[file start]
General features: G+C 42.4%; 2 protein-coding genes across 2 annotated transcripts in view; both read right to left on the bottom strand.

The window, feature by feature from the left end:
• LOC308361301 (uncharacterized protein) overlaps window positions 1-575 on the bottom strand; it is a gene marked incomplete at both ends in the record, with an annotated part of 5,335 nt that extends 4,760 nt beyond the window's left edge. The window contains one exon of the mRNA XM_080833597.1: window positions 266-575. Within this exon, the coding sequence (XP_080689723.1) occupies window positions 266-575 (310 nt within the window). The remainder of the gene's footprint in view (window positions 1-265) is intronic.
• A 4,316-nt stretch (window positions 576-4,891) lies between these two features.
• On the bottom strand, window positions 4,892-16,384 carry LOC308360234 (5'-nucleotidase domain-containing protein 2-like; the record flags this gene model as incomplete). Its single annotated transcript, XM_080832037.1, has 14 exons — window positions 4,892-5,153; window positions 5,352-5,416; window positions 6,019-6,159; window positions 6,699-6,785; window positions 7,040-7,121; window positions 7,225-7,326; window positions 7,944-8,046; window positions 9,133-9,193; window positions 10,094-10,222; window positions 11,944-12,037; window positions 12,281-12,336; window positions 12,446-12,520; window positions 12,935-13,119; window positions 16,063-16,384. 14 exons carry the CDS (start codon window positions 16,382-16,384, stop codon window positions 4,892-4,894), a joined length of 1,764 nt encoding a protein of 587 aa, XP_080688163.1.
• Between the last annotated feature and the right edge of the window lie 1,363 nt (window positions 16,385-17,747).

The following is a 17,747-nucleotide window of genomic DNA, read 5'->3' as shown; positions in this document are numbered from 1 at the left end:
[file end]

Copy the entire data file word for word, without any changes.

General features: G+C 42.4%; 2 protein-coding genes across 2 annotated transcripts in view; both read right to left on the bottom strand.

The window, feature by feature from the left end:
• LOC308361301 (uncharacterized protein) overlaps window positions 1-575 on the bottom strand; it is a gene marked incomplete at both ends in the record, with an annotated part of 5,335 nt that extends 4,760 nt beyond the window's left edge. The window contains one exon of the mRNA XM_080833597.1: window positions 266-575. Within this exon, the coding sequence (XP_080689723.1) occupies window positions 266-575 (310 nt within the window). The remainder of the gene's footprint in view (window positions 1-265) is intronic.
• A 4,316-nt stretch (window positions 576-4,891) lies between these two features.
• On the bottom strand, window positions 4,892-16,384 carry LOC308360234 (5'-nucleotidase domain-containing protein 2-like; the record flags this gene model as incomplete). Its single annotated transcript, XM_080832037.1, has 14 exons — window positions 4,892-5,153; window positions 5,352-5,416; window positions 6,019-6,159; window positions 6,699-6,785; window positions 7,040-7,121; window positions 7,225-7,326; window positions 7,944-8,046; window positions 9,133-9,193; window positions 10,094-10,222; window positions 11,944-12,037; window positions 12,281-12,336; window positions 12,446-12,520; window positions 12,935-13,119; window positions 16,063-16,384. 14 exons carry the CDS (start codon window positions 16,382-16,384, stop codon window positions 4,892-4,894), a joined length of 1,764 nt encoding a protein of 587 aa, XP_080688163.1.
• Between the last annotated feature and the right edge of the window lie 1,363 nt (window positions 16,385-17,747).

The following is a 17,747-nucleotide window of genomic DNA, read 5'->3' as shown; positions in this document are numbered from 1 at the left end: